Embracing this attitude is essential not just for the day-to-day things, but it is key to living the best possible version of your life.  Taking risks is necessary in order to find success.  Go back and get the degree.  Apply for the job that seems beyond your reach. Volunteer to be the one who fills in at a meeting or on a committee.

Every day there is a chance to say yes.  “Want to go to lunch?”  “I have an extra ticket to the game, want to come?” “We need someone to lead this project, are you interested?”  A good meal, a new relationship, a powerful experience might be the result.

Something we learn as we get older is that things will not always work out when we say yes.  There is a winner and a loser in all epic battles.  We only have one President.  We only have one state champion.  We only have one gold medalist. But without the risk of failing, we cannot succeed.

“50 years from now when you’re looking back on your life, don’t you want to say you had the guts to get into the car?”

 

Relentless Pursuit of Perfection

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Peyton Manning may or may not have played his last professional football game, but his performance this season added to his legacy in ways no one can deny.  His skill, his leadership, and especially his resilience cemented his place among the best of the best in football history.  What Jerry Rice brought to the game physically, Peyton Manning brings to the game mentally.  They might both be described  as genius in their chosen field.

I am a big believer in finding your sparks, your genius, and tirelessly working to become the very best at them. There are those among us who have taken their passions and pursued them relentlessly, seeking perfection.  What do they have that we don’t?  Yes, some of them have physical prowess or intellectual ability beyond what most people possess.  But those are not the things that set them apart.  It is their passion, their drive, and their persistence in the face of obstacles that makes them the best.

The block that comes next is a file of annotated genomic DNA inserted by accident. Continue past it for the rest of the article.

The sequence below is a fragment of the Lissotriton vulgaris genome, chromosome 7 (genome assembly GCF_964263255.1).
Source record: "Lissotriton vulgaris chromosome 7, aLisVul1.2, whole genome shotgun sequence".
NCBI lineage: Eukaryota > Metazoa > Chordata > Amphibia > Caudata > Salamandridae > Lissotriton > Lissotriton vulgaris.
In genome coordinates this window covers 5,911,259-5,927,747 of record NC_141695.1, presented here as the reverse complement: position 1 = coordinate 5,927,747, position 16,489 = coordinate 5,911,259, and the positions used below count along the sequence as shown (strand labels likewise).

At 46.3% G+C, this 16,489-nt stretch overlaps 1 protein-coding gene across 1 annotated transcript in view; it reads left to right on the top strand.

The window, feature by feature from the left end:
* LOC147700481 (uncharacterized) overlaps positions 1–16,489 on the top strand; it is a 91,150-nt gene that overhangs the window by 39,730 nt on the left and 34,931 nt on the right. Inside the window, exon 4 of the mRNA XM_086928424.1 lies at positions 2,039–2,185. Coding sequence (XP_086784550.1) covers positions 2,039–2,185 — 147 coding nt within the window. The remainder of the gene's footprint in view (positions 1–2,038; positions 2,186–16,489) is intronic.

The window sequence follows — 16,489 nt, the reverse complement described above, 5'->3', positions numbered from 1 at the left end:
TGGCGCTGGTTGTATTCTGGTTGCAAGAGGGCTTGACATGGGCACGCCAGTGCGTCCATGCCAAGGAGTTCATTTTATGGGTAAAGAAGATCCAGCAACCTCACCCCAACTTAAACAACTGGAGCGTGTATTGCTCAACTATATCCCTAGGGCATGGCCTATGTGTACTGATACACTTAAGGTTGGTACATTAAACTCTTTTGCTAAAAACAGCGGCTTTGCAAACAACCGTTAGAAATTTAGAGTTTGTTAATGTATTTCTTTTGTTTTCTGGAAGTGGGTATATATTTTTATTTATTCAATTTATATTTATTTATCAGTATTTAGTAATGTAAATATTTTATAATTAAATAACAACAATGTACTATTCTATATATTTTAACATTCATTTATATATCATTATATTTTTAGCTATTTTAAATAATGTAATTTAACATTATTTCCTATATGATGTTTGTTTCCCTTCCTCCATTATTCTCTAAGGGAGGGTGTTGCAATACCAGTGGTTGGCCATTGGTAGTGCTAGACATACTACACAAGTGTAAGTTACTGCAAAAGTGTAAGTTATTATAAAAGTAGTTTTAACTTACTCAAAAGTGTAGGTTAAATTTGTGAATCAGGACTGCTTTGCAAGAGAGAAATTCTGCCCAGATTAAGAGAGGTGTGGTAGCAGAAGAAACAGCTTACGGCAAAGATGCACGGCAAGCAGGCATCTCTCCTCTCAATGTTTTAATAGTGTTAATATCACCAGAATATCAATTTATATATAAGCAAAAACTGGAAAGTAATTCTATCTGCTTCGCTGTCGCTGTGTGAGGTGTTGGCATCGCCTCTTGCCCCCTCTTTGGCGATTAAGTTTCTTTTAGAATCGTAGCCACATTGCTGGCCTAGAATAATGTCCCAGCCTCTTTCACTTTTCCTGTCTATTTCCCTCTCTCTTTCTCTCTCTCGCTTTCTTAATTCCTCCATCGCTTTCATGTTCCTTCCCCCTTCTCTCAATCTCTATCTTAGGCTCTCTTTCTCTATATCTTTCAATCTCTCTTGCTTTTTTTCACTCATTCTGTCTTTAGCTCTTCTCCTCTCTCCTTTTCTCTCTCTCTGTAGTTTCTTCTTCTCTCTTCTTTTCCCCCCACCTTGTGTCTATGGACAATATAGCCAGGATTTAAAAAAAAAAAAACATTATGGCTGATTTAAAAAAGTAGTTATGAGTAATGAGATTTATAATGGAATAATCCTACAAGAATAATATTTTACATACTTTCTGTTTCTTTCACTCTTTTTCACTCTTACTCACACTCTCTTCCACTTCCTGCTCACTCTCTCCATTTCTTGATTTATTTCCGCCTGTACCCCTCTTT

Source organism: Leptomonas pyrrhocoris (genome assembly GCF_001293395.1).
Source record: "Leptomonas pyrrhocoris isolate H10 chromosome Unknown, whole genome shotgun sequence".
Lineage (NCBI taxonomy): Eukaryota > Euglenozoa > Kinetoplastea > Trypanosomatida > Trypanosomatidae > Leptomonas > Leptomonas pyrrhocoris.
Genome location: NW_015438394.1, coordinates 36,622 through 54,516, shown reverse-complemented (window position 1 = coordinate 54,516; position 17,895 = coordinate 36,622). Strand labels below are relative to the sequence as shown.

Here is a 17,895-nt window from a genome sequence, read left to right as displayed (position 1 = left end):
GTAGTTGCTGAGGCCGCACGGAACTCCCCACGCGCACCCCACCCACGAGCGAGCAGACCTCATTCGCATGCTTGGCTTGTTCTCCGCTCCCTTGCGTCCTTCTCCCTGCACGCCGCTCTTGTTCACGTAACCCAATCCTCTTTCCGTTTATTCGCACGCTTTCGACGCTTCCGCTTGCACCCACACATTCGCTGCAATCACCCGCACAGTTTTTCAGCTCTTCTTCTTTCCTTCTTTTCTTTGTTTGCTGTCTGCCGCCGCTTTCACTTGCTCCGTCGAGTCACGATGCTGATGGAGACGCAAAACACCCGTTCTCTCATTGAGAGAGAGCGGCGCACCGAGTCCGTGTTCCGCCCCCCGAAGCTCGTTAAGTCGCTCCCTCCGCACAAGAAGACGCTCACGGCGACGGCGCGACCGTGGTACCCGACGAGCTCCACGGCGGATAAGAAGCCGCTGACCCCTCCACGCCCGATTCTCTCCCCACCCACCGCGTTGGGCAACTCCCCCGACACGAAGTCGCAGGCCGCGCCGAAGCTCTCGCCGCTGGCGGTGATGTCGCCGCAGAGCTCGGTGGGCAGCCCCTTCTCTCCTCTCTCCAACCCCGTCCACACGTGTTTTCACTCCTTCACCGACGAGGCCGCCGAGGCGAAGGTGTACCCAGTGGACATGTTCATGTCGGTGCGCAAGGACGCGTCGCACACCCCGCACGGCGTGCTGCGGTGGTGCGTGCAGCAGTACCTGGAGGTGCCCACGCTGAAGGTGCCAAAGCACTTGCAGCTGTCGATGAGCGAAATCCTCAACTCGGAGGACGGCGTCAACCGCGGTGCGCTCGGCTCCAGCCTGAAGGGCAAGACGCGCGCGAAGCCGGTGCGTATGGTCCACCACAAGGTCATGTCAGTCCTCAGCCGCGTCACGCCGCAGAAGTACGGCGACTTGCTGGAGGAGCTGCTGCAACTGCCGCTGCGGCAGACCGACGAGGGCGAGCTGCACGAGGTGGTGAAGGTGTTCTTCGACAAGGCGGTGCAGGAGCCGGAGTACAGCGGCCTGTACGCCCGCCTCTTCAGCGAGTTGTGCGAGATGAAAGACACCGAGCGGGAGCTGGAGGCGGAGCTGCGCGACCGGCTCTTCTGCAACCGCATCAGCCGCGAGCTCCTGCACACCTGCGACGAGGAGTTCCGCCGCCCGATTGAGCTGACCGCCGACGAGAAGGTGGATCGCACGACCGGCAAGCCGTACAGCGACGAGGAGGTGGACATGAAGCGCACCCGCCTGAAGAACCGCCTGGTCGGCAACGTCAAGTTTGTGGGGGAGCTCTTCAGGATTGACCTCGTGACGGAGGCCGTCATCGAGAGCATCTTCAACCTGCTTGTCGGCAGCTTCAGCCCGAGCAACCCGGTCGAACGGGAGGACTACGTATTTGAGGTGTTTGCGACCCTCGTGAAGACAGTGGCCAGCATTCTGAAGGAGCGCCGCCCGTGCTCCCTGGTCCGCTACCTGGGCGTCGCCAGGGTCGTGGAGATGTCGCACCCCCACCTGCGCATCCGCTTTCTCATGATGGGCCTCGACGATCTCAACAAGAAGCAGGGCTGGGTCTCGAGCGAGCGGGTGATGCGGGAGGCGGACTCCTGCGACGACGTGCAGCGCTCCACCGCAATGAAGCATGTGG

Say what you will about Steve Jobs, but there is no one who worked harder to make his vision a reality than he did.  The stories of his drive are legendary.  Aaron Sorkin, who wrote the screenplay for the movie Steve Jobs, is known to be just as tenacious in his pursuit of perfection.  He revises his scripts right up until the moment of shooting.

As troubled as Michael Jackson’s private life might have been, he is at the top of almost every list of the greatest performers of all time.  No recording, no stage set, no dance number was ever good enough.  He knew there was always room to make it even better.

Why is it that some people set the alarm to go off at 4:04 am every day and climb out bed to finish a run or complete a workout before heading to work?  They’ve done more before 7:00 am than many will do all day.

Why is it that some people rehearse dance seven days a week, or practice their instrument for hours on end, or write fifty pages a day, every day?  Some people have made a commitment to be the best at what they do.

I’ve wavered on the title of this blog all week.  I struggle with the conflict between done and done perfectly.  In pursuit of perfection, we are sometimes paralyzed.  “In pursuit of excellence” may, in fact, be the better title.  The goal is to be the best you can be, not necessarily to be better than everyone else.